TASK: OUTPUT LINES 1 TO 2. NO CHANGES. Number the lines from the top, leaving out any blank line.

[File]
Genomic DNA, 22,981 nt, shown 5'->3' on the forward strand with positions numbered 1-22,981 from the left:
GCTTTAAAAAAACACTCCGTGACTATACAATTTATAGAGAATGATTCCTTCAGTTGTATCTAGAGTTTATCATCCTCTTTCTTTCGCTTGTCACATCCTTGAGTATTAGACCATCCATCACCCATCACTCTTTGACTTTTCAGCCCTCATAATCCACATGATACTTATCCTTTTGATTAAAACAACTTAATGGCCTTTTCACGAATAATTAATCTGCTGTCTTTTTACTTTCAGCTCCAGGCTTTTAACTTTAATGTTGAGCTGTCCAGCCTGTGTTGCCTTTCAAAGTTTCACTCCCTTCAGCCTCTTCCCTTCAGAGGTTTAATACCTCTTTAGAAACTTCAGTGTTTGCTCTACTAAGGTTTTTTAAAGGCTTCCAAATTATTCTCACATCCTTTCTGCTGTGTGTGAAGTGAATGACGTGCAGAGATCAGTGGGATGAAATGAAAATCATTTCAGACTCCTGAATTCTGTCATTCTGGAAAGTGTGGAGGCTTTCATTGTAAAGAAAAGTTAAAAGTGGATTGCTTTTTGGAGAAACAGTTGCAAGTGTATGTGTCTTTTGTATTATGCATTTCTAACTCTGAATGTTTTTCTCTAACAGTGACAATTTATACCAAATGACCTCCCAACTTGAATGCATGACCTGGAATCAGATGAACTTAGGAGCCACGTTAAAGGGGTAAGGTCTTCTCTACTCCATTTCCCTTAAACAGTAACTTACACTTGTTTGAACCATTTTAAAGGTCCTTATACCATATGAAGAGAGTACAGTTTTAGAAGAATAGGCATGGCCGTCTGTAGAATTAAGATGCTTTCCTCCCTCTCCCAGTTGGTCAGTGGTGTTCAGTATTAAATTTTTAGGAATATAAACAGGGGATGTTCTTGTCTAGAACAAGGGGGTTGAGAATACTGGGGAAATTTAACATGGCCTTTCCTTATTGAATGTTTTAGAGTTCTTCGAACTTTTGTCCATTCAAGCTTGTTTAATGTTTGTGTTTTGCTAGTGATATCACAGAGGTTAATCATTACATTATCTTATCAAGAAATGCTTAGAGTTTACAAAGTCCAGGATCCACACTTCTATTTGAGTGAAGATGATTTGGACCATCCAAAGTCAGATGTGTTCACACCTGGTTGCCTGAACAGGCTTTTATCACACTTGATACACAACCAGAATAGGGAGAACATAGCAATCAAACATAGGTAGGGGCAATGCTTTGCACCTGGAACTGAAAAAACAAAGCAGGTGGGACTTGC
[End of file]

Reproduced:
Genomic DNA, 22,981 nt, shown 5'->3' on the forward strand with positions numbered 1-22,981 from the left:
GCTTTAAAAAAACACTCCGTGACTATACAATTTATAGAGAATGATTCCTTCAGTTGTATCTAGAGTTTATCATCCTCTTTCTTTCGCTTGTCACATCCTTGAGTATTAGACCATCCATCACCCATCACTCTTTGACTTTTCAGCCCTCATAATCCACATGATACTTATCCTTTTGATTAAAACAACTTAATGGCCTTTTCACGAATAATTAATCTGCTGTCTTTTTACTTTCAGCTCCAGGCTTTTAACTTTAATGTTGAGCTGTCCAGCCTGTGTTGCCTTTCAAAGTTTCACTCCCTTCAGCCTCTTCCCTTCAGAGGTTTAATACCTCTTTAGAAACTTCAGTGTTTGCTCTACTAAGGTTTTTTAAAGGCTTCCAAATTATTCTCACATCCTTTCTGCTGTGTGTGAAGTGAATGACGTGCAGAGATCAGTGGGATGAAATGAAAATCATTTCAGACTCCTGAATTCTGTCATTCTGGAAAGTGTGGAGGCTTTCATTGTAAAGAAAAGTTAAAAGTGGATTGCTTTTTGGAGAAACAGTTGCAAGTGTATGTGTCTTTTGTATTATGCATTTCTAACTCTGAATGTTTTTCTCTAACAGTGACAATTTATACCAAATGACCTCCCAACTTGAATGCATGACCTGGAATCAGATGAACTTAGGAGCCACGTTAAAGGGGTAAGGTCTTCTCTACTCCATTTCCCTTAAACAGTAACTTACACTTGTTTGAACCATTTTAAAGGTCCTTATACCATATGAAGAGAGTACAGTTTTAGAAGAATAGGCATGGCCGTCTGTAGAATTAAGATGCTTTCCTCCCTCTCCCAGTTGGTCAGTGGTGTTCAGTATTAAATTTTTAGGAATATAAACAGGGGATGTTCTTGTCTAGAACAAGGGGGTTGAGAATACTGGGGAAATTTAACATGGCCTTTCCTTATTGAATGTTTTAGAGTTCTTCGAACTTTTGTCCATTCAAGCTTGTTTAATGTTTGTGTTTTGCTAGTGATATCACAGAGGTTAATCATTACATTATCTTATCAAGAAATGCTTAGAGTTTACAAAGTCCAGGATCCACACTTCTATTTGAGTGAAGATGATTTGGACCATCCAAAGTCAGATGTGTTCACACCTGGTTGCCTGAACAGGCTTTTATCACACTTGATACACAACCAGAATAGGGAGAACATAGCAATCAAACATAGGTAGGGGCAATGCTTTGCACCTGGAACTGAAAAAACAAAGCAGGTGGGACTTGC